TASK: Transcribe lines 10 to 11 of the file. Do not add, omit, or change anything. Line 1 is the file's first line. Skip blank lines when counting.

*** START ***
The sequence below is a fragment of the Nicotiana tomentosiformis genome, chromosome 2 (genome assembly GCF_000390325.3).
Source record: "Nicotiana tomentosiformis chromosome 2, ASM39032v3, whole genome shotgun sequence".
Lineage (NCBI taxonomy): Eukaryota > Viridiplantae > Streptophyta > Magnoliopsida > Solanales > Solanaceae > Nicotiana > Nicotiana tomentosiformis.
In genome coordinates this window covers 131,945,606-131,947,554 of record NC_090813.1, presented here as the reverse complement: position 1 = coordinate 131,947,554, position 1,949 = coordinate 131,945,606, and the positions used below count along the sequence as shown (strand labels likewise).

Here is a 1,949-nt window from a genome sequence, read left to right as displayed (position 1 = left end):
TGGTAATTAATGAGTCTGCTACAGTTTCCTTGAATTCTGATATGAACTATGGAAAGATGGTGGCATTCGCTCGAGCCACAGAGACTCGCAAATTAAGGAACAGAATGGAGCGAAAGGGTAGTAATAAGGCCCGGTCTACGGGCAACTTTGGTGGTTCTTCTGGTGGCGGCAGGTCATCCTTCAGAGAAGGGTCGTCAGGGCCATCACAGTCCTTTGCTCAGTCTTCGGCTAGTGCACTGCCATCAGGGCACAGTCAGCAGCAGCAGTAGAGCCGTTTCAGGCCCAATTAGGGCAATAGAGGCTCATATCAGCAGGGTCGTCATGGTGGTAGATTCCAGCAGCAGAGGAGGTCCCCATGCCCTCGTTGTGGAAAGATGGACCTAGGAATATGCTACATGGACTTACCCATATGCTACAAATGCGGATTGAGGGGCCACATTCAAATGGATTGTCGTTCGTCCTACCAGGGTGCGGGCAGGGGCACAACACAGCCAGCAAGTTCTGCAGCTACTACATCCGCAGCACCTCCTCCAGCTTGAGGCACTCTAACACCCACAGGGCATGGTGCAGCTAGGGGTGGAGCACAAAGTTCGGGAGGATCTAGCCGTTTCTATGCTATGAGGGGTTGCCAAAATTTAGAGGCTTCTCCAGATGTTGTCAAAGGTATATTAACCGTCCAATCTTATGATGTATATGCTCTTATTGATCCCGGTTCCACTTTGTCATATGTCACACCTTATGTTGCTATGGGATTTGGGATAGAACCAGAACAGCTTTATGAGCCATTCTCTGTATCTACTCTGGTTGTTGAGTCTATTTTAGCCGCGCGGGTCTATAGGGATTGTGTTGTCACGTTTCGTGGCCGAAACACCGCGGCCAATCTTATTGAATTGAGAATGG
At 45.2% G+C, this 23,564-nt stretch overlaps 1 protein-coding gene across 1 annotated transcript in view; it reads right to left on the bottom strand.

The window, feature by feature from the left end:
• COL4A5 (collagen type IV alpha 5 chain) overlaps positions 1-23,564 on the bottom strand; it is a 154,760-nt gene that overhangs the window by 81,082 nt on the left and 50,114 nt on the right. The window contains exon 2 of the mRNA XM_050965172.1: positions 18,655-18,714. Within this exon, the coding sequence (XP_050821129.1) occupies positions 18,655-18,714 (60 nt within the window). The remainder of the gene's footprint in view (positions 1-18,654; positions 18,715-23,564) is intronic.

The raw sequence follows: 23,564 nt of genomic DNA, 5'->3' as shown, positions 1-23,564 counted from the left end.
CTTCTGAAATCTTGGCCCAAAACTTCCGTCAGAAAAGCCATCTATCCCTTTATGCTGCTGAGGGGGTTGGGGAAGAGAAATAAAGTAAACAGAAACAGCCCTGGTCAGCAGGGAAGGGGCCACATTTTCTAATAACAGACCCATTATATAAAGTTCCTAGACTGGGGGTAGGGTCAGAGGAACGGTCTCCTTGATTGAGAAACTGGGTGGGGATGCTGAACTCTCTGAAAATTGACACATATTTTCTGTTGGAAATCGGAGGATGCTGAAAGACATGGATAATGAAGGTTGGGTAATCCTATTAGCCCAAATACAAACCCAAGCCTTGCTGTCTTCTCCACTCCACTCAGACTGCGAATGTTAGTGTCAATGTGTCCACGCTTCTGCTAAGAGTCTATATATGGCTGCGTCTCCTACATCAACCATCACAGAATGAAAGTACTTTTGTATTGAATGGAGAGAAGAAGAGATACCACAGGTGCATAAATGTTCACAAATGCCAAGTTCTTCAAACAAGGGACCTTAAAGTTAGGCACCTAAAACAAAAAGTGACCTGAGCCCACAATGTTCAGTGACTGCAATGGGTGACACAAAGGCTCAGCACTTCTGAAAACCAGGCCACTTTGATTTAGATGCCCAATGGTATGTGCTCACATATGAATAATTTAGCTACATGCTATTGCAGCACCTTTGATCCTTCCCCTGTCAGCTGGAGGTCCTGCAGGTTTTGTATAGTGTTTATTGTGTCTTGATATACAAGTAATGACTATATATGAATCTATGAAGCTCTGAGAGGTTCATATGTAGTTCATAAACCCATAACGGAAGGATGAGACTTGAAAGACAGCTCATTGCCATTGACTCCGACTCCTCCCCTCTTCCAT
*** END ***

The raw sequence follows: 23,564 nt of genomic DNA, 5'->3' as shown, positions 1-23,564 counted from the left end.
CTTCTGAAATCTTGGCCCAAAACTTCCGTCAGAAAAGCCATCTATCCCTTTATGCTGCTGAGGGGGTTGGGGAAGAGAAATAAAGTAAACAGAAACAGCCCTGGTCAGCAGGGAAGGGGCCACATTTTCTAATAACAGACCCATTATATAAAGTTCCTAGACTGGGGGTAGGGTCAGAGGAACGGTCTCCTTGATTGAGAAACTGGGTGGGGATGCTGAACTCTCTGAAAATTGACACATATTTTCTGTTGGAAATCGGAGGATGCTGAAAGACATGGATAATGAAGGTTGGGTAATCCTATTAGCCCAAATACAAACCCAAGCCTTGCTGTCTTCTCCACTCCACTCAGACTGCGAATGTTAGTGTCAATGTGTCCACGCTTCTGCTAAGAGTCTATATATGGCTGCGTCTCCTACATCAACCATCACAGAATGAAAGTACTTTTGTATTGAATGGAGAGAAGAAGAGATACCACAGGTGCATAAATGTTCACAAATGCCAAGTTCTTCAAACAAGGGACCTTAAAGTTAGGCACCTAAAACAAAAAGTGACCTGAGCCCACAATGTTCAGTGACTGCAATGGGTGACACAAAGGCTCAGCACTTCTGAAAACCAGGCCACTTTGATTTAGATGCCCAATGGTATGTGCTCACATATGAATAATTTAGCTACATGCTATTGCAGCACCTTTGATCCTTCCCCTGTCAGCTGGAGGTCCTGCAGGTTTTGTATAGTGTTTATTGTGTCTTGATATACAAGTAATGACTATATATGAATCTATGAAGCTCTGAGAGGTTCATATGTAGTTCATAAACCCATAACGGAAGGATGAGACTTGAAAGACAGCTCATTGCCATTGACTCCGACTCCTCCCCTCTTCCAT